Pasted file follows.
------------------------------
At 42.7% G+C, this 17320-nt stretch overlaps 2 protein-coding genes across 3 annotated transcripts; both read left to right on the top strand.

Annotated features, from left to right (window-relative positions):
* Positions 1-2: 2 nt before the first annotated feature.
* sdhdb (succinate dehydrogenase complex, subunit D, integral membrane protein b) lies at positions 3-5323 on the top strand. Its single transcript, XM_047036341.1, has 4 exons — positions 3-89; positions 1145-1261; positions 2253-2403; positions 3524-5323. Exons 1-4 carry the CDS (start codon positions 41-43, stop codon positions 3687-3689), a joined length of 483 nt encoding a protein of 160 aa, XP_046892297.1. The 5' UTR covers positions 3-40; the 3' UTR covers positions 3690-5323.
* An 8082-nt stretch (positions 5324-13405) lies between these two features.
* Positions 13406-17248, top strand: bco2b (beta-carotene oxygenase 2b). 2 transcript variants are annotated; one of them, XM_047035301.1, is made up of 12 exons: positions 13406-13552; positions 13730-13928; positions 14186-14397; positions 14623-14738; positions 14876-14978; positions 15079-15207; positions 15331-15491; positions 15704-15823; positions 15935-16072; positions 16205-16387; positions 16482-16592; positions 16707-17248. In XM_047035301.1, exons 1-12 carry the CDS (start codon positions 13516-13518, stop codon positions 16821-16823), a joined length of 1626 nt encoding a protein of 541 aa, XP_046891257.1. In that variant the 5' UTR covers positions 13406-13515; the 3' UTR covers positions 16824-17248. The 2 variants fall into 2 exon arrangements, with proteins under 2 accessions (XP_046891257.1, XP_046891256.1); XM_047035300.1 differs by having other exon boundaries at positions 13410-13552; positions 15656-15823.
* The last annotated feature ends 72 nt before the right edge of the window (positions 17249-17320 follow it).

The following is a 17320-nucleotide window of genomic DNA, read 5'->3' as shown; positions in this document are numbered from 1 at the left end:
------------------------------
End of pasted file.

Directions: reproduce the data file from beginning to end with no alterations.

At 42.7% G+C, this 17320-nt stretch overlaps 2 protein-coding genes across 3 annotated transcripts; both read left to right on the top strand.

Annotated features, from left to right (window-relative positions):
* Positions 1-2: 2 nt before the first annotated feature.
* sdhdb (succinate dehydrogenase complex, subunit D, integral membrane protein b) lies at positions 3-5323 on the top strand. Its single transcript, XM_047036341.1, has 4 exons — positions 3-89; positions 1145-1261; positions 2253-2403; positions 3524-5323. Exons 1-4 carry the CDS (start codon positions 41-43, stop codon positions 3687-3689), a joined length of 483 nt encoding a protein of 160 aa, XP_046892297.1. The 5' UTR covers positions 3-40; the 3' UTR covers positions 3690-5323.
* An 8082-nt stretch (positions 5324-13405) lies between these two features.
* Positions 13406-17248, top strand: bco2b (beta-carotene oxygenase 2b). 2 transcript variants are annotated; one of them, XM_047035301.1, is made up of 12 exons: positions 13406-13552; positions 13730-13928; positions 14186-14397; positions 14623-14738; positions 14876-14978; positions 15079-15207; positions 15331-15491; positions 15704-15823; positions 15935-16072; positions 16205-16387; positions 16482-16592; positions 16707-17248. In XM_047035301.1, exons 1-12 carry the CDS (start codon positions 13516-13518, stop codon positions 16821-16823), a joined length of 1626 nt encoding a protein of 541 aa, XP_046891257.1. In that variant the 5' UTR covers positions 13406-13515; the 3' UTR covers positions 16824-17248. The 2 variants fall into 2 exon arrangements, with proteins under 2 accessions (XP_046891257.1, XP_046891256.1); XM_047035300.1 differs by having other exon boundaries at positions 13410-13552; positions 15656-15823.
* The last annotated feature ends 72 nt before the right edge of the window (positions 17249-17320 follow it).

The following is a 17320-nucleotide window of genomic DNA, read 5'->3' as shown; positions in this document are numbered from 1 at the left end: